Boring British stuff. Although it has my favorite character name of all time, Zaphod Beeblebrox. I just love saying that name. Anyway, this story is a road trip movie without much real heart to keep interest. I fell asleep during it. Earth is destroyed to make way for an intergalactic highway, which is clever. But then the escaping hero jets around the universe with his hitchhiking friend meeting all kinds of strange aliens until he can finally get together with the girl he had a crush on. What makes this movie particularly distasteful is that it makes mockery of man’s quest to find meaning and purpose in life through transcendence and religion, in the tradition of Monty Python, and ends up concluding that it’s just in romantic love that there is any meaning. This humanistic romanticism is unsatisfying and insulting to the truth. It’s the attempt to satisfy man’s internal need for the eternal with the temporal. It doesn’t hold water and ends up unsatisfying, as are all naturalistic reductionist love stories. Woman and man cannot fill the need for the eternal God. The finite cannot meet the need of the infinite.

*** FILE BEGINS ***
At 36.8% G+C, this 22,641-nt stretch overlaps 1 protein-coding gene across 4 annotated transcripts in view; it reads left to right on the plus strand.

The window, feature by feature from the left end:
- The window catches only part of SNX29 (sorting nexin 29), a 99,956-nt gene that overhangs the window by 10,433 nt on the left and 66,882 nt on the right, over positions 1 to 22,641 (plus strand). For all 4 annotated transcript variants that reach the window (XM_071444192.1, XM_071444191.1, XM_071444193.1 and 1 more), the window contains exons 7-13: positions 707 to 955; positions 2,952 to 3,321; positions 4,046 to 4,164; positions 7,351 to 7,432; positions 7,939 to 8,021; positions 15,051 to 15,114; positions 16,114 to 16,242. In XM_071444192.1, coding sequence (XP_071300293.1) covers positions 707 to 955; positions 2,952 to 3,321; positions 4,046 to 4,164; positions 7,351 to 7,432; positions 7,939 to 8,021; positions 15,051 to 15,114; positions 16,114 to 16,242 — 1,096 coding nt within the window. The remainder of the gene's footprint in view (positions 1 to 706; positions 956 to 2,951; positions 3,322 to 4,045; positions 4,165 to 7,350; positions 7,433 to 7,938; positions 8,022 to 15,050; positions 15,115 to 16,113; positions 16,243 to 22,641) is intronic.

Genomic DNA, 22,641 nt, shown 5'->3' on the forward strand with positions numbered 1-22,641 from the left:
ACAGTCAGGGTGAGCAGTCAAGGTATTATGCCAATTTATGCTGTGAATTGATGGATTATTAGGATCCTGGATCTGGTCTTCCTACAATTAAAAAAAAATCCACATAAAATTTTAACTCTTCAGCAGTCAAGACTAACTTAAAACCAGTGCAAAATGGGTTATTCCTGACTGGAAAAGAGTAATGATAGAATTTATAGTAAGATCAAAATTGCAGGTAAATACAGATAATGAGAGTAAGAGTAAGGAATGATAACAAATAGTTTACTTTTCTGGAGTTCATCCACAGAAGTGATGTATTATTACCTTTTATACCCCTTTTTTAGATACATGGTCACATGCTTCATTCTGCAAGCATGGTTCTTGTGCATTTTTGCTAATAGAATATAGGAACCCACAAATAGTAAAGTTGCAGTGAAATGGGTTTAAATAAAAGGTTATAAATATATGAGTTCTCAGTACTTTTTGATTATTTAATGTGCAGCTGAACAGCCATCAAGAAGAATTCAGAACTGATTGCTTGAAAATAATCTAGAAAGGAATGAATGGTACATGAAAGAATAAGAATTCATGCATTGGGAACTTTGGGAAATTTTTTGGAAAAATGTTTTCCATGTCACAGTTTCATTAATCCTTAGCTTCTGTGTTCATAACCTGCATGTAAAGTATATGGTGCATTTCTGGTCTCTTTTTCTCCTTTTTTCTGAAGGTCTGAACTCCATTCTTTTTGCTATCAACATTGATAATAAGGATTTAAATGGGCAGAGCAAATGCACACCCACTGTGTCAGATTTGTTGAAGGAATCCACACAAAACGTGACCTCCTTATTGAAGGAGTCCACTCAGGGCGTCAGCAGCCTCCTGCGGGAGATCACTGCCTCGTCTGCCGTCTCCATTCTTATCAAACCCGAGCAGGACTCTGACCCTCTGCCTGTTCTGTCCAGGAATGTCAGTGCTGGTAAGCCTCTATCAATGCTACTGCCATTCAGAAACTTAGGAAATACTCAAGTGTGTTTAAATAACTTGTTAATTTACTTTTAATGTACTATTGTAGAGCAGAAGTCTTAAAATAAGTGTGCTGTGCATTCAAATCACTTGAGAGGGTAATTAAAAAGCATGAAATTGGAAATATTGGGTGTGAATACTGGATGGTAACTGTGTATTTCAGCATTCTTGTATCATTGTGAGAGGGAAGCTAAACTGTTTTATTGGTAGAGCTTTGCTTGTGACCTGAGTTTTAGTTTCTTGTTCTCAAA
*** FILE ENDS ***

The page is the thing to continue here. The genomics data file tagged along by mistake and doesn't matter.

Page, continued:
The antidote to Million Dollar Baby. Mark Ruffalo plays a guy grieving over the death of his wife, who moves into a flat, only to be haunted by the spirit of the previous owner, Reese Witherspoon, who has unfinished business of her own. Great little romantic comedy. It turns out that Reese is not dead, but is in a coma, and her spirit is just able to get out and commune with the guy. Only problem, she doesn’t remember who she is and so he helps her try to find out who she is by interviewing neighbors and co-workers. Of course, she finds out she was so alienated from everyone because of her obsession with her job that she never lived life to the fullest. And then the ticking clock is that they are about the pull the plug on her because she has been in a coma for 3 months and her brain activity is supposedly declining. Can they stop them from doing it so Mark has a chance to be with her? Well, Reese, who used to be all for such euthanasia, is now against it, because she sees that she still has potential in the real world to wake up and live life as she should. Ruffalo realizes that he thought she was dead, but really HE was dead, spiritually, that is, because he gave up on life because of his grief rather than moving on and growing. Of course, this is another bit of humanistic Romanticism, as the language for heaven (Like the title) is used as a metaphor for THIS life. And the love of another person is the highest expression of meaning and existence. As the Romantics say, “To love and to be loved” by another human is the highest existence. But I like the idea of facing our need for meaning in life by facing our mortality. And the moral compass here are pretty high, as Ruffalo refuses to be tempted by the Seductress next door, which is honorable and worthy.